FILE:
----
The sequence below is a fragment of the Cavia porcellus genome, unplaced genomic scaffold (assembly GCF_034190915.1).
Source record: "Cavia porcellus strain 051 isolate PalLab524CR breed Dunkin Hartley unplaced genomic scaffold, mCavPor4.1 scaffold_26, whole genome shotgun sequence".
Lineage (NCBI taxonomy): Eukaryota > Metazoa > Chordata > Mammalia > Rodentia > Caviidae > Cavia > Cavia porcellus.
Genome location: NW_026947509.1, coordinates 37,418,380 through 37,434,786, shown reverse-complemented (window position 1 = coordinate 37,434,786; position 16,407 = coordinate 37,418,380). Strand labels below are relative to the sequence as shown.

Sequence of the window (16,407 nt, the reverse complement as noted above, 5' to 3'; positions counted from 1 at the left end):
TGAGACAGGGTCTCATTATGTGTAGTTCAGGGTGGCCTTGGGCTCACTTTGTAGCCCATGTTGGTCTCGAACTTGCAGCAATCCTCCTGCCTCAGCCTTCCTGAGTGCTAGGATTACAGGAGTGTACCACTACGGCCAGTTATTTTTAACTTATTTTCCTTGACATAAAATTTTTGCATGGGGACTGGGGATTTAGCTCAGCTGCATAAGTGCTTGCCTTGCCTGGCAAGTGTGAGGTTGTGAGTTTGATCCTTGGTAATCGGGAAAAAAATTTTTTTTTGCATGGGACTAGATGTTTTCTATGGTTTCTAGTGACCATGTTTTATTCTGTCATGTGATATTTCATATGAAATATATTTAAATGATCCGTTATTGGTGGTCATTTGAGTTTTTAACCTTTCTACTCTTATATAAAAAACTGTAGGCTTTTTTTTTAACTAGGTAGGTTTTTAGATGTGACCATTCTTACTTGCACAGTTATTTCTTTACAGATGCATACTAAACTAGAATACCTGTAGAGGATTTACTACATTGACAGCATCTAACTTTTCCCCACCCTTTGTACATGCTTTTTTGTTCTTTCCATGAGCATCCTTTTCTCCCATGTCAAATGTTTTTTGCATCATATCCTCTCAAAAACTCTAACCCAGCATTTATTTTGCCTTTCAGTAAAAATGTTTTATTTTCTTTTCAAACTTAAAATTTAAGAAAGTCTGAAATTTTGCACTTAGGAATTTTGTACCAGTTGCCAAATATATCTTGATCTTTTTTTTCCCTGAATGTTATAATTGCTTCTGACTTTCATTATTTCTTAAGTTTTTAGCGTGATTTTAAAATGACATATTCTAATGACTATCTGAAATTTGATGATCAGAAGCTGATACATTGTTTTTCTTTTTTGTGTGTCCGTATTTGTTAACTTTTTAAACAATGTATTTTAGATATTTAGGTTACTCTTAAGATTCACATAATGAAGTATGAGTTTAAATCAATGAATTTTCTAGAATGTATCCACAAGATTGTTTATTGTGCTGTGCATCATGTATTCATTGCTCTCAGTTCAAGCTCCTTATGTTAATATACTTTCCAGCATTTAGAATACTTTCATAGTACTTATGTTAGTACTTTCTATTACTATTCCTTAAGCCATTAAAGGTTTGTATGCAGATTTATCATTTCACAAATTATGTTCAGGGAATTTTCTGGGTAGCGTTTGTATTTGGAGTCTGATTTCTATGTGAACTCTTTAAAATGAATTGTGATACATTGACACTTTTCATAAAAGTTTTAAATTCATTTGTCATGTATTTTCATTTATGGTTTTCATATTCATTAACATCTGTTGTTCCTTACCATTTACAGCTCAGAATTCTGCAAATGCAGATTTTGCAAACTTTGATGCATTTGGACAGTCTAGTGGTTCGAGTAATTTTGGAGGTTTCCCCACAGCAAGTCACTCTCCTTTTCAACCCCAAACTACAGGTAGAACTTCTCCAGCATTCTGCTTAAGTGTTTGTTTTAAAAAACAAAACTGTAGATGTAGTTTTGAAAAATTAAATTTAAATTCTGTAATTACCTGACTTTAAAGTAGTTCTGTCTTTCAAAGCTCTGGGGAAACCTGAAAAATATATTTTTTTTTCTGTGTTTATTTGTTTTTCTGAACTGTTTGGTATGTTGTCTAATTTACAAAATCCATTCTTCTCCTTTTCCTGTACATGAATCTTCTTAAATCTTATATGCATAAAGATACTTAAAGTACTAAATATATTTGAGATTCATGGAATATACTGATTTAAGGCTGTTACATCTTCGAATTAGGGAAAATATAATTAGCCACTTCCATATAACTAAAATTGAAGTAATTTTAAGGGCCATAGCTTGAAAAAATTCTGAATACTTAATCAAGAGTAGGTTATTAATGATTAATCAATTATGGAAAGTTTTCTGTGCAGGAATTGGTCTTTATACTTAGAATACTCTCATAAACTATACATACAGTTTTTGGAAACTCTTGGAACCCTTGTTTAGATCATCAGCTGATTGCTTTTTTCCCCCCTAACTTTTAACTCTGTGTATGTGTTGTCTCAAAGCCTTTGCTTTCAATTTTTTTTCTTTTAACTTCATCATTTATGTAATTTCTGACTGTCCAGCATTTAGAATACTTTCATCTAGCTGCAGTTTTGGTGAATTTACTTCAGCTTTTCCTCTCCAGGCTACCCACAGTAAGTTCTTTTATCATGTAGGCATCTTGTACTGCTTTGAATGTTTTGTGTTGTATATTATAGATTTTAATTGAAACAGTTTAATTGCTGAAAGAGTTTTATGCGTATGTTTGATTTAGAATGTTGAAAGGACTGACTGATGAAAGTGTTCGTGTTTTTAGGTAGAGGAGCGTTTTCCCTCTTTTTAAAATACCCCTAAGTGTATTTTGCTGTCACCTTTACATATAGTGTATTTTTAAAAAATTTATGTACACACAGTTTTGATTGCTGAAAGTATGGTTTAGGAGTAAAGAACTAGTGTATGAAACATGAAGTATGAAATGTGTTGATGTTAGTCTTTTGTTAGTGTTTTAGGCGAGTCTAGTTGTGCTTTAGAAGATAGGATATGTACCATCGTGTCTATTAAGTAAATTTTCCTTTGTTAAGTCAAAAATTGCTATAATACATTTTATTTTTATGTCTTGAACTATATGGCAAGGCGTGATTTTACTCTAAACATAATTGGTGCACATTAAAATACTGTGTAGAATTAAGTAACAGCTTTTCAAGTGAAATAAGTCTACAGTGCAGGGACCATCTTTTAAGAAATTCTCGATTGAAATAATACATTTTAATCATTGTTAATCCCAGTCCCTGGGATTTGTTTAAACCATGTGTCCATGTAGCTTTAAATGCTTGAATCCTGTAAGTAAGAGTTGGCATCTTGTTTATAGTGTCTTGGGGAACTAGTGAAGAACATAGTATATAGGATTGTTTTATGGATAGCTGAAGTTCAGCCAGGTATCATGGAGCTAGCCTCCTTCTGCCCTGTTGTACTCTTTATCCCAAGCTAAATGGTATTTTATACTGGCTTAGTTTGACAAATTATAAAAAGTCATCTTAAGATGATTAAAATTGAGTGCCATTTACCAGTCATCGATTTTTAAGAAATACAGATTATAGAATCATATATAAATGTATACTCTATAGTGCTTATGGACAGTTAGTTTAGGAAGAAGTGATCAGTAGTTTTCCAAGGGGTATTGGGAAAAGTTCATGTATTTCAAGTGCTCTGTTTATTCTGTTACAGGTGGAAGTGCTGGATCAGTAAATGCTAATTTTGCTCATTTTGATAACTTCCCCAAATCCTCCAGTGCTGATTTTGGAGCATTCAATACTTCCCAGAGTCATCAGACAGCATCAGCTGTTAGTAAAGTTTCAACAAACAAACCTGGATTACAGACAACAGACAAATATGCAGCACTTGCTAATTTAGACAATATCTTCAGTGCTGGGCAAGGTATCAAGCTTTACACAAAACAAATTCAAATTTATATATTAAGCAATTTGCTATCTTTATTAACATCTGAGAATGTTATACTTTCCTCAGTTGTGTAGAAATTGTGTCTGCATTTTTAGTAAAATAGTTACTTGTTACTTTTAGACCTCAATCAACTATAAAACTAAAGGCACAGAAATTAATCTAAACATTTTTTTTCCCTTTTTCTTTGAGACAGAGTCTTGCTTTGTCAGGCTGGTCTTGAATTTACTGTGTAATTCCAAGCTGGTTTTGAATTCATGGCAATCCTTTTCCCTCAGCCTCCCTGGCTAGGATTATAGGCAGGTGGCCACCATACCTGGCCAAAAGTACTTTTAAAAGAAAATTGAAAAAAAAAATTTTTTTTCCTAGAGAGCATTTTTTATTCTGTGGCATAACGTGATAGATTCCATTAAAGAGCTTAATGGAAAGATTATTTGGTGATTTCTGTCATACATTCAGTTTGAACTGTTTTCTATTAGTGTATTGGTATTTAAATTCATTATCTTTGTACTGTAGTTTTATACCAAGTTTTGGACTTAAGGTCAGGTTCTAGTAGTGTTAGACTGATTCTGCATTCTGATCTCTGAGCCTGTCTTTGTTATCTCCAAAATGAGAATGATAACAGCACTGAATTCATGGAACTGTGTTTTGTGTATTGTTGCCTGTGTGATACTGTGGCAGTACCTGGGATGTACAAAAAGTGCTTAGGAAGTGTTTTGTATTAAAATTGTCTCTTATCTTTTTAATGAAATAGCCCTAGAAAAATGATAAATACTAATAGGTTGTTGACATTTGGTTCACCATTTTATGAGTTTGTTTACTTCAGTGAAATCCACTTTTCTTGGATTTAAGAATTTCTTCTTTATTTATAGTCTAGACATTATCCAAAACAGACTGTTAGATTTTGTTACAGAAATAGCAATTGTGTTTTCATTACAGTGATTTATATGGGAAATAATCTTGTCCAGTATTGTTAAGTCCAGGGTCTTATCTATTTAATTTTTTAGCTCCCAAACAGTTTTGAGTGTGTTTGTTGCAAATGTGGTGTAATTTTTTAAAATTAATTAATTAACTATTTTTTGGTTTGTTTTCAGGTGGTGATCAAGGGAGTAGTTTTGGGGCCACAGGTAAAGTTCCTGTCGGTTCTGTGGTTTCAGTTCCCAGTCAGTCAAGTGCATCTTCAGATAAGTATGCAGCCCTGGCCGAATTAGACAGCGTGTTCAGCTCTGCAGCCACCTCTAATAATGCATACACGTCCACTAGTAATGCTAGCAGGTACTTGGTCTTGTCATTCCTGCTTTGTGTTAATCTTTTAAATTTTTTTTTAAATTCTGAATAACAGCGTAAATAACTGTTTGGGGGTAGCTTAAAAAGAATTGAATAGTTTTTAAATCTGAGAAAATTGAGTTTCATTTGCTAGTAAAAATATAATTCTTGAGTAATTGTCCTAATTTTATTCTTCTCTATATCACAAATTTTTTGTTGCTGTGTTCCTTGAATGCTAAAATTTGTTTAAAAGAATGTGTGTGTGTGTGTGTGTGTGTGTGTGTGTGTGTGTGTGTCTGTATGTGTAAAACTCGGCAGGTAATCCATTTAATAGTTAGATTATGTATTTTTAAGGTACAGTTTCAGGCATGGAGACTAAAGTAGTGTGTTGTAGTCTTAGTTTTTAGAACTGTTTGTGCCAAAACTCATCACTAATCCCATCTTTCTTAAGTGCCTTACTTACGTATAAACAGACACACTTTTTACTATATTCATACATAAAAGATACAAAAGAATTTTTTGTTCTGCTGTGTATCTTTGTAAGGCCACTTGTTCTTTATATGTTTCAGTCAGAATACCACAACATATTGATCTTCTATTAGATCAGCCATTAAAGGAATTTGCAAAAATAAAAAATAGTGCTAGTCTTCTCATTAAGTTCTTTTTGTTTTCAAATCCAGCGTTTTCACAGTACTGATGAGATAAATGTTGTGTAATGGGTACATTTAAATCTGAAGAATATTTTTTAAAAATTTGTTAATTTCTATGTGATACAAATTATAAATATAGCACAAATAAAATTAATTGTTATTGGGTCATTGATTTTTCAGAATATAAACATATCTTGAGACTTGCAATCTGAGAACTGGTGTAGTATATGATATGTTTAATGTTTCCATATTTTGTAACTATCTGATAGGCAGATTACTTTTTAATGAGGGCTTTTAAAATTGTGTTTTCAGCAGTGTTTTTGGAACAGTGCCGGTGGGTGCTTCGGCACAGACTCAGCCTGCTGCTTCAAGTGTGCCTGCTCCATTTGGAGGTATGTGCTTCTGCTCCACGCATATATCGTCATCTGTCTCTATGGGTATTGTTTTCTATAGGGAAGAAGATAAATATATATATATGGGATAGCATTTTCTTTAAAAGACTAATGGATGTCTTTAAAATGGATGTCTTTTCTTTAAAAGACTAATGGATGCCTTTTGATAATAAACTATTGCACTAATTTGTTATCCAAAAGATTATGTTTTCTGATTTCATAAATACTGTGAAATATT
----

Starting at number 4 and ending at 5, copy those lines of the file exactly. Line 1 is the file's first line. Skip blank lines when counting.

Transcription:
Genome location: NW_026947509.1, coordinates 37,418,380 through 37,434,786, shown reverse-complemented (window position 1 = coordinate 37,434,786; position 16,407 = coordinate 37,418,380). Strand labels below are relative to the sequence as shown.

Sequence of the window (16,407 nt, the reverse complement as noted above, 5' to 3'; positions counted from 1 at the left end):